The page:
Obama-Appointed Judge Halts Trump’s Effort to Advance Domestic Energy Production During Shutdown

WASHINGTON, DC - JANUARY 09: U.S. President Donald Trump arrives at the U.S. Capitol to at
Alex Wong/Getty Images

Judge Richard Gergel, U.S. District Court in South Carolina, has halted the Trump administration’s effort to continue processing permits to allow seismic testing off the Atlantic coast during the partial government shutdown.

Gergel, appointed by President Barack Obama, ruled last week in a case left-wing environmental groups, some coastal cities, and businesses brought against the Department of Interior “opposed to the administration’s efforts to expand U.S. offshore drilling,” Offshore Engineer Digital reported.

Gergel made the ruling in conjunction with granting a stay to the Department of Justice, which argued it could not process the case during a government shutdown.

Gergel said in his decision that he would grant the stay but said federal authorities could not work on seismic permitting until the government re-opens and is funded.

The Interior Department has recalled employees, including those at the Bureau of Ocean Energy Management (BOEM), to continue working on permitting for onshore and offshore oil and gas drilling and testing despite the shutdown, drawing criticism from Democrats and environmentalists.

“The Court hereby enjoins the federal defendants, BOEM, and any other federal agency or entity from taking action to promulgate permits, otherwise approve or take any other official action regarding the pending permit applications for oil and gas surveys in the Atlantic,” Gergel wrote in the order.

“BOEM spokeswoman Connie Gillette said the agency will comply with the judge’s order but could not comment further due to the pending litigation,” Offshore Engineer Digital reported.

EcoWatch put a leftist spin on its reporting, calling the ruling “good news” during the “terrible partial government shutdown.”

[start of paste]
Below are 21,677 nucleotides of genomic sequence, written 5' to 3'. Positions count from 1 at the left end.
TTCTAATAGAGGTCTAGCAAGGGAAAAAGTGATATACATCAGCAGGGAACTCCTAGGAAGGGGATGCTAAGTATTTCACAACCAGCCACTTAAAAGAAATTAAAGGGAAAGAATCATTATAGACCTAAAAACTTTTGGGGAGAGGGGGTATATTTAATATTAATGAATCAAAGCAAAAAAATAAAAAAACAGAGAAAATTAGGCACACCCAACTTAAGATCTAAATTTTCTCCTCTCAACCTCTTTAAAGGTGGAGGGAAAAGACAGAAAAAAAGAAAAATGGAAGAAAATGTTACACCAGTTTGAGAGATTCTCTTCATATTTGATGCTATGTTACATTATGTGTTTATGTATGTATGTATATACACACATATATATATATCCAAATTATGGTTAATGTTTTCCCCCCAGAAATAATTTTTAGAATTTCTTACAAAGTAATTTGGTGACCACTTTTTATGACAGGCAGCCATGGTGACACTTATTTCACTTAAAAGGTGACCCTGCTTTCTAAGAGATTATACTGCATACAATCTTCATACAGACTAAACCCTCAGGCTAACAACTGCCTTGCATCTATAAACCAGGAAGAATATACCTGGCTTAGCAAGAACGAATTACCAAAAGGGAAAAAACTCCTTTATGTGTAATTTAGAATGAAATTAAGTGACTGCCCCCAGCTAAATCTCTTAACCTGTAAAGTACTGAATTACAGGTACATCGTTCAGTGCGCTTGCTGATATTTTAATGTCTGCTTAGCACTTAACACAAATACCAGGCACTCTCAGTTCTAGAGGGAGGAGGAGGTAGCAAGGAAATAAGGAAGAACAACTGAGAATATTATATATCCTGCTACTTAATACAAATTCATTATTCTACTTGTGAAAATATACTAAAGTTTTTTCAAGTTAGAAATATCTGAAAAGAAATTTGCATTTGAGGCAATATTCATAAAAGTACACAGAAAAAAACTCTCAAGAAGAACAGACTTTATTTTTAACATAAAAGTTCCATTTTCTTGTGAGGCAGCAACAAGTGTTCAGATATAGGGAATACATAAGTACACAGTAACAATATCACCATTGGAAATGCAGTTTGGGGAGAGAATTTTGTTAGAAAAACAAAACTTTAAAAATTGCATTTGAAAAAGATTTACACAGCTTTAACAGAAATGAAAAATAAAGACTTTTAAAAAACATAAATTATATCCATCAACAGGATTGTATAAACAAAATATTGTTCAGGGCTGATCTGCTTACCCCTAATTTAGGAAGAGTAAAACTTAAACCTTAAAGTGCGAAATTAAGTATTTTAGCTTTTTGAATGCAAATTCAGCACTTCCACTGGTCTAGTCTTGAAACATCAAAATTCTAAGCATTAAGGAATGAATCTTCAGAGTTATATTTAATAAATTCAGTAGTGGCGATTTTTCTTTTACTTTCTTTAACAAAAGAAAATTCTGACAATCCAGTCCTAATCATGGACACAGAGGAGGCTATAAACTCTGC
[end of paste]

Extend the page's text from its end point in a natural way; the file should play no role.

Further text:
EcoWatch reported on the Southern Environmental Law Center’s “celebratory” press release.

“The government was trying to have its cake and eat it too, and we’re pleased the Court did not allow that to happen,” Laura Cantral, executive director of the South Carolina Coastal Conservation League, one of the plaintiffs suing to stop seismic blasting in the Atlantic, said in the press release. “This is an issue of critical importance to the coast, and one that must be handled openly, transparently, and fairly.”

A newly elected House Democrat, Rep. Joe Cunningham (D-SC), introduced a bill that would put a ten-year moratorium on drilling off the Atlantic Coast and the Eastern Gulf of Mexico, EcoWatch reported.

“I applaud the decision of the federal court to block the Trump administration from issuing permits to conduct seismic testing during this government shutdown,” Cunningham said in a press release. “As I have said before, any step towards offshore drilling is a step in the wrong direction,”

Despite the left’s enthusiasm over the ruling, offshore permitting and testing could resume after the federal government is funded.

The case is South Carolina Coastal Conservation League, et al. v. Wilbur Ross, Secretary of Commerce, United States District Court in South Carolina, Docket 75, an order granting a stay and all, writs act injunction.

Follow Penny Starr on Twitter.


Please let us know if you're having issues with commenting.